Thinking that it was all cleared up, I handed over our park pass and my drivers license.

“This card is under Jeffrey’s name. I need his driver’s license.”

“I’ve never had this problem before and he was still asleep when I left so I could get here before 9:00.”

“Those are the rules and we follow the rules here. I’ll keep this spot reserved for now and bring it back.” Ok, I thought. But we’ve stayed at a lot of state parks and this has never been an issue.

At this point I was tempted to just hurry our pack up to leave. We had paid for our spot and the whole “reserve your spot” conversation was a bit much. After all, it didn’t matter if she had reserved it, we were already parked there.

I then decided to stop at the visitor’s center to see if there was anything worth looking at before we headed home. It should have been open, but when I went to open the door, it was locked. Puzzled, I just headed back to the truck, but then the woman who worked inside opened the door and greeted me with a sweet, southern drawl.

“Can I help you?”

“I was just going to check out the visitors center before we headed back home. We’re leaving today.”

“Oh, well, you’re welcome to come in. I just decided to not open today because of low population in the park and we’re getting ready for the opening of hunting season anyway.”

I struggled for a reply. After all, there were plenty of people in the park and was closing because she felt like it really a thing?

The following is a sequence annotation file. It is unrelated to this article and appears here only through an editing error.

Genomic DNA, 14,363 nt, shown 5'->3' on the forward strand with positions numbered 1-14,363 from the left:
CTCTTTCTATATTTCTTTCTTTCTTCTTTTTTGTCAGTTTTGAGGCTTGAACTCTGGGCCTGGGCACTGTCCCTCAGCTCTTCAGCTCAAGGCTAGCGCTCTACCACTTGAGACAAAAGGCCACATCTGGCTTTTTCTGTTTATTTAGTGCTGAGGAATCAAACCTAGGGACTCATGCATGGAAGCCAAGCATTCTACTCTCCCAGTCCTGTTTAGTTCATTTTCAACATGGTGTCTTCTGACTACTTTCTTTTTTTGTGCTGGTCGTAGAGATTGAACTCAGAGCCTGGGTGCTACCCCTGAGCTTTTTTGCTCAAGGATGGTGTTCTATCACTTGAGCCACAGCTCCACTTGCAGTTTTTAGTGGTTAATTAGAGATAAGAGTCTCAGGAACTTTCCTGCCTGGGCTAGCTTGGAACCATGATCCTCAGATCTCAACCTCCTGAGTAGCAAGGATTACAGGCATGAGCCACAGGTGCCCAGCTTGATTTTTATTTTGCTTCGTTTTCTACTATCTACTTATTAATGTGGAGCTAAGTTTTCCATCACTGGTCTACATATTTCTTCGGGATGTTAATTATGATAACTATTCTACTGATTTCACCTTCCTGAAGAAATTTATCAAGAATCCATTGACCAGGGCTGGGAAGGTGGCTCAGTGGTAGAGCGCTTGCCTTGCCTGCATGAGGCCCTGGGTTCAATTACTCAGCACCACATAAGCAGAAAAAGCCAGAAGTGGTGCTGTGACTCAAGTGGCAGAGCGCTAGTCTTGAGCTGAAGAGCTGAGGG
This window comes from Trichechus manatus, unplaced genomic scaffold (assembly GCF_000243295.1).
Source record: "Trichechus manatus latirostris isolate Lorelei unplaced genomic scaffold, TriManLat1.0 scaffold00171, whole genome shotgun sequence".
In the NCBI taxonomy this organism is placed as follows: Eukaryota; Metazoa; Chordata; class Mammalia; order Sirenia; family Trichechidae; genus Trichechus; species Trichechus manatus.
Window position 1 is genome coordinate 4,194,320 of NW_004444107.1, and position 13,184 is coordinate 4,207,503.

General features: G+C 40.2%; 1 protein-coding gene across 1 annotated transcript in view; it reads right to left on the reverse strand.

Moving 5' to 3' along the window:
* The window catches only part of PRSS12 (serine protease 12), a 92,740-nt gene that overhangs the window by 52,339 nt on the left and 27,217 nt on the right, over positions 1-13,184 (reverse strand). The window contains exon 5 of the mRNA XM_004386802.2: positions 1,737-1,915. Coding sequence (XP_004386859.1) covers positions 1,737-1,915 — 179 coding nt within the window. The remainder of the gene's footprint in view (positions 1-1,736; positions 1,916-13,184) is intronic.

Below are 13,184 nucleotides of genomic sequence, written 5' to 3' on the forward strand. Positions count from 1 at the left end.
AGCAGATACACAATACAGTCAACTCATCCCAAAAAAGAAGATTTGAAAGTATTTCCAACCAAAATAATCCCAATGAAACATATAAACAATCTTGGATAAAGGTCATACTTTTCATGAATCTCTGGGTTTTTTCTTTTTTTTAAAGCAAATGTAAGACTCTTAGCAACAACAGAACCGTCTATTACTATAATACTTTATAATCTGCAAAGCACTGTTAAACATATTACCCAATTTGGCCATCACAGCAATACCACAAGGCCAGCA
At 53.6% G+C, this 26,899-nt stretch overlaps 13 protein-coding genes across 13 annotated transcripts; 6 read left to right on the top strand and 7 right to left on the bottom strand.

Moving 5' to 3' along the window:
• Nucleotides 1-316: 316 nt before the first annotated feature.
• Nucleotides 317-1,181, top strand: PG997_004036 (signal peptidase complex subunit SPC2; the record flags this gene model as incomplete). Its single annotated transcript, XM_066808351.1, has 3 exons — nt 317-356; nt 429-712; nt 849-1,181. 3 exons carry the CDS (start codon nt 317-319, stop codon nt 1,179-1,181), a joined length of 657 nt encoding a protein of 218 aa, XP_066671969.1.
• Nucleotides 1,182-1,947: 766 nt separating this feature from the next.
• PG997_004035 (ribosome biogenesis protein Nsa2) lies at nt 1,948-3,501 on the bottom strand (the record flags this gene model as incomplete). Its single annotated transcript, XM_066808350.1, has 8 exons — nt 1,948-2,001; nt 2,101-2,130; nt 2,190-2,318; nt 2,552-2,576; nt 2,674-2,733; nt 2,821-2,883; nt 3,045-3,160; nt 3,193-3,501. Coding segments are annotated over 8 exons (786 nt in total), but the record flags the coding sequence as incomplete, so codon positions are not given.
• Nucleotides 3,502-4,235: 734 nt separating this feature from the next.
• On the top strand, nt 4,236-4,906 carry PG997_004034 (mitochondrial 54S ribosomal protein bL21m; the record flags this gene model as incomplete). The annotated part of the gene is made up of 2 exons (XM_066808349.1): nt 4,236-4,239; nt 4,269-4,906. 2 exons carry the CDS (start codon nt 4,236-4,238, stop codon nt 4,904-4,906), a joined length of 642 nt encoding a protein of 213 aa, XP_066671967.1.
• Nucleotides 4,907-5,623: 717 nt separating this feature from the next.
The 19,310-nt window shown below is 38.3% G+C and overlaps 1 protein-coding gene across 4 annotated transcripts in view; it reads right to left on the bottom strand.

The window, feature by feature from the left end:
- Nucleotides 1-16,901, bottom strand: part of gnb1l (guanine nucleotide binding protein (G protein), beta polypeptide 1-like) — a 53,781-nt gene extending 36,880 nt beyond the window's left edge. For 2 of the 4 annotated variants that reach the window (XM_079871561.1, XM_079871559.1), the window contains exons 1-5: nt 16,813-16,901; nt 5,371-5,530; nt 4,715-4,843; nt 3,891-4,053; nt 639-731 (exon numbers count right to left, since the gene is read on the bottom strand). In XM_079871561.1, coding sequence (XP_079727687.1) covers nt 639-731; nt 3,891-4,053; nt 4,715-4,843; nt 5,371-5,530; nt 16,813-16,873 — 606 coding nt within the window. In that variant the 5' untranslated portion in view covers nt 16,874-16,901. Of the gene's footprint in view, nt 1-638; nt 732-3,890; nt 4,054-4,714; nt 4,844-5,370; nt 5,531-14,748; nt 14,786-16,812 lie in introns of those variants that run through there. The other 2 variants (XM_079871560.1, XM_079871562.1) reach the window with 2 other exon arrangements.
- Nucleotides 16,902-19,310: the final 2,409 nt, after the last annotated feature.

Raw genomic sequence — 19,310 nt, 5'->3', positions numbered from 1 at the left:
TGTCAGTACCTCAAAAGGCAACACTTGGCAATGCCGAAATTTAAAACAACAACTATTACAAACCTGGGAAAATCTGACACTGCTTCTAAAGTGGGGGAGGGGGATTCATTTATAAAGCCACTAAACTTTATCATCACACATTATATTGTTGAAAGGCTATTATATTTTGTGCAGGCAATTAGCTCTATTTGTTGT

Needless to say, we were not terribly impressed with Garner State Park. Our spot was lovely but the rangers and staff were far from helpful for either of our stays. We are pretty sure we can cross that one off of our list.

The drive home included listening to football, How To Eat Fried Worms, and plenty of 90s hits on Sirius. And of course, a Buc-cee’s stop.

By the time we returned home, I had a hard time believing that I had ever considered cancelling our trip. There were still disappointments for the things that we didn’t get to do during our days on the road, but instead we found other things to do. And as concerned as I am about the potential for damage in the national parks, I’m so glad that we were able to go to Big Bend. But more important than the things we did was the time we spent together. I wasn’t constantly looking at my phone because I didn’t have service so there wasn’t much of a point (except those few moments when I did have service and I decided on a quick check). Most nights Jeff and I were in bed around or before 11, which I’m ashamed to admit is way better than we do when we are home and not on vacation. And we had good, quality family time together.

That’s not to say that our trip was trouble free. In addition to our listed misadventures, our daughter experienced few waves of car sickness thanks to the hills and mountains, but thankfully it never turned to vomiting. Our son’s tender ear from a recovering ear infection may have bothered him with the change in elevation, but some ibuprofen kept him going. There were tense moments in the truck with kids getting yelled at and Jeff and I squabbling while we were parking the camper.

But today as we stood in the grocery story and cell phones were going off and kids were asking about buying things on Amazon and I was thinking about all the things that needed to be done at home, all I wanted to do was go back to the simple life we had been living for the past week. And I guess that’s the sign of a good vacation: you don’t want it to end.

Overall trip stats: Approximately 1600 miles

Cost for six nights of state parks stays: $139.50

Cost for fuel at average 10.4 MPG: $539.00